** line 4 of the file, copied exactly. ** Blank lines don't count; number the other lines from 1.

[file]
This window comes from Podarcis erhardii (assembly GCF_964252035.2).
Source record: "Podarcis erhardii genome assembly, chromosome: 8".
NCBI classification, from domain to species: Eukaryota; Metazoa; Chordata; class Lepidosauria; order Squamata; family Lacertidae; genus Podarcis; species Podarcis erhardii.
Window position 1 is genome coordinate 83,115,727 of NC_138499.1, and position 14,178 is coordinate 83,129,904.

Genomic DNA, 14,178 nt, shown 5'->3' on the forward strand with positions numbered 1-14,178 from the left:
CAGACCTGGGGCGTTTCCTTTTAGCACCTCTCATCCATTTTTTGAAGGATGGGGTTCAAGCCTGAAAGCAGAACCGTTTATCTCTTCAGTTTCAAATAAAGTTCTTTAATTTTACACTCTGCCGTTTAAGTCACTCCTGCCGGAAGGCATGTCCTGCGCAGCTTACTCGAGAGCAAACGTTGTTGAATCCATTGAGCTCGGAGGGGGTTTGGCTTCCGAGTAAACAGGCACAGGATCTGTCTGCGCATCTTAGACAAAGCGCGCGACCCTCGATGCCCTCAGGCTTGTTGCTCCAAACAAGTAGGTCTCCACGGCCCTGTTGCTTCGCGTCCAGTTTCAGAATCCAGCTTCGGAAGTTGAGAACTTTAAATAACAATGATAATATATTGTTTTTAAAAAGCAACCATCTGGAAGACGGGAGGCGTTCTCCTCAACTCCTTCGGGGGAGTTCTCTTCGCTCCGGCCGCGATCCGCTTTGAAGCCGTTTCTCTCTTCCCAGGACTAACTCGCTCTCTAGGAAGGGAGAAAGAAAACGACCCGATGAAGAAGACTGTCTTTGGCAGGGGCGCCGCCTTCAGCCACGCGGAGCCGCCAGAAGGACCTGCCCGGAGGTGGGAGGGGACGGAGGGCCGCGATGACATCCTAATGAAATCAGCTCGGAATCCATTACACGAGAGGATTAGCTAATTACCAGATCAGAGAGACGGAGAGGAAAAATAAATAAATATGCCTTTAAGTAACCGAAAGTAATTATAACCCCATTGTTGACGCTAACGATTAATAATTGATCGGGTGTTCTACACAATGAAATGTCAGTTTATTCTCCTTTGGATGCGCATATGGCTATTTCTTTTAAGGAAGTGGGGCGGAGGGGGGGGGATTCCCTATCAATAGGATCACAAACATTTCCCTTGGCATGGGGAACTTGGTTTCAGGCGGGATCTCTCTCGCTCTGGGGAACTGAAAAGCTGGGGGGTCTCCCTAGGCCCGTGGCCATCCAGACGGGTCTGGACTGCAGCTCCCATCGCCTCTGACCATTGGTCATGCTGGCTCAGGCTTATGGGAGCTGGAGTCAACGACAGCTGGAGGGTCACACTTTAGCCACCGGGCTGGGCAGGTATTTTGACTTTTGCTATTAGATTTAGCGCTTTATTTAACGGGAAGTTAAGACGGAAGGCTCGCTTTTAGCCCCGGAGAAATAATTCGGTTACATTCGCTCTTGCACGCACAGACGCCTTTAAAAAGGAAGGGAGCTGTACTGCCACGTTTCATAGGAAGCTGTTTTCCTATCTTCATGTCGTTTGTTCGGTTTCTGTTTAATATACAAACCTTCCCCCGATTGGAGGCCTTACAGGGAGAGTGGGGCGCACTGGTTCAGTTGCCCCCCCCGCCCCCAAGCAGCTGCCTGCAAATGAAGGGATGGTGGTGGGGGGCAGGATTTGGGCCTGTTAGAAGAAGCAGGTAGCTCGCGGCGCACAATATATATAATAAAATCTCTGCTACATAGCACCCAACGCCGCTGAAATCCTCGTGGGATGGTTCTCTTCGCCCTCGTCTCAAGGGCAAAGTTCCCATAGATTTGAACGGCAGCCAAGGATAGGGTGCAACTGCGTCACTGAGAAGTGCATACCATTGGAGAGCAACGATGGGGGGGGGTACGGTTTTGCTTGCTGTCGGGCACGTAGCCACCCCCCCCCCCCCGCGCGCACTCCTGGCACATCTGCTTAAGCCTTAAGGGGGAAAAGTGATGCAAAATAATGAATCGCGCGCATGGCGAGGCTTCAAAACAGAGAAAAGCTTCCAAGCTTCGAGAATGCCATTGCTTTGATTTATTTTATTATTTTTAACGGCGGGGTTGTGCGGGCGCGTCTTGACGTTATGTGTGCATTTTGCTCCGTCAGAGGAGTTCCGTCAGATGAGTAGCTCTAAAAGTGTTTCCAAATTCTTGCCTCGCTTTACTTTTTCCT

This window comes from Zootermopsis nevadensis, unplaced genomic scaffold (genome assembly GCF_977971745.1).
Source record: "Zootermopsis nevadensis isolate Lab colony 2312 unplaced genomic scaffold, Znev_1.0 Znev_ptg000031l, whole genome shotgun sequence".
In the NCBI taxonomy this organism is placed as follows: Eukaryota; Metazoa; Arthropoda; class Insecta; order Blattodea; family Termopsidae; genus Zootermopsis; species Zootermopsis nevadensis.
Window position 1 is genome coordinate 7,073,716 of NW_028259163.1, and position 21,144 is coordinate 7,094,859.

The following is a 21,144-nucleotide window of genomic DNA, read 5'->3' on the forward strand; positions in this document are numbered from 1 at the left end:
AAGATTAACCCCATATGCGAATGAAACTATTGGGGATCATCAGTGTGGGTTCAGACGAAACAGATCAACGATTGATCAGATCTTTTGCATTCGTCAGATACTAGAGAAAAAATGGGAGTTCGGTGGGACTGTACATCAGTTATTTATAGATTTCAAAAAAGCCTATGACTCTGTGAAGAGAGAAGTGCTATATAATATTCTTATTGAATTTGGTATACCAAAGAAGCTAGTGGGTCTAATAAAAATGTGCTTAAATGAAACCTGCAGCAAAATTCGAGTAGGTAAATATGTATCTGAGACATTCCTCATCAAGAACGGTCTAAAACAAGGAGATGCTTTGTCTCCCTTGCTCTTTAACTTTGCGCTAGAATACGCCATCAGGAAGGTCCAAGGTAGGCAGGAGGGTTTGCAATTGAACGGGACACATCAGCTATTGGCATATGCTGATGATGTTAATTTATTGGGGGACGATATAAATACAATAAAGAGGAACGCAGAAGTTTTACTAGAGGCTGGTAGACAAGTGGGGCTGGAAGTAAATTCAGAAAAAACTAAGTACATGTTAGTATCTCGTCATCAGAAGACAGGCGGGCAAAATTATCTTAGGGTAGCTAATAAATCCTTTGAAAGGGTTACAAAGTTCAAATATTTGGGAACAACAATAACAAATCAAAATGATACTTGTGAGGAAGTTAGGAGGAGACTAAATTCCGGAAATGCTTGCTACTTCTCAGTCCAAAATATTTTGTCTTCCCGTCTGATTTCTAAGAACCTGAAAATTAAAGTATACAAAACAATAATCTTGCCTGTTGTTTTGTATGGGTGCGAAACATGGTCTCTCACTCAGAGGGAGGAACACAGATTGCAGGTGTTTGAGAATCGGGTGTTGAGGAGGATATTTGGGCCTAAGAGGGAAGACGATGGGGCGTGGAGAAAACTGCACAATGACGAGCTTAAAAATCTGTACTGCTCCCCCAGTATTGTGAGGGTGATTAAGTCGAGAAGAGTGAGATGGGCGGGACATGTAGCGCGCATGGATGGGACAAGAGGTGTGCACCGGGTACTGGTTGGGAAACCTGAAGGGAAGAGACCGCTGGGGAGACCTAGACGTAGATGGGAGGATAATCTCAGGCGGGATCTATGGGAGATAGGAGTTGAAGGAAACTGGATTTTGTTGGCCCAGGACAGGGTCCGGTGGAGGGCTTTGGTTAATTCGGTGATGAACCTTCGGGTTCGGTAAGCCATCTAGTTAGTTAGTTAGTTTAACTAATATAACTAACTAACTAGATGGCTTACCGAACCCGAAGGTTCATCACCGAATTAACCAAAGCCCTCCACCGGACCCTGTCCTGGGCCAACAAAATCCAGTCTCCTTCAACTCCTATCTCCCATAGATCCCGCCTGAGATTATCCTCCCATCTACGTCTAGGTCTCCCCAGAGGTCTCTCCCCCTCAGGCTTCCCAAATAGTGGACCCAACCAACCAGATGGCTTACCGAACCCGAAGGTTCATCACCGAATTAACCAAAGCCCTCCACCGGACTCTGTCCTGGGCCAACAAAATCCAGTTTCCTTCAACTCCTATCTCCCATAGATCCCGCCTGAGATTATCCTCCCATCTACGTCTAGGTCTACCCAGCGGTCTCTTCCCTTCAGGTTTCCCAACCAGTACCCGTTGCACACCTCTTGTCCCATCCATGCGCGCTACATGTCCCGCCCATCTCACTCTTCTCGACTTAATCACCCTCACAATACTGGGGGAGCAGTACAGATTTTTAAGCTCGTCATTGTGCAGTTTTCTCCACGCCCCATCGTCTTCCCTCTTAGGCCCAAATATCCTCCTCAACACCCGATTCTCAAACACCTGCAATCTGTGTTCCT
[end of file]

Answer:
Window position 1 is genome coordinate 83,115,727 of NC_138499.1, and position 14,178 is coordinate 83,129,904.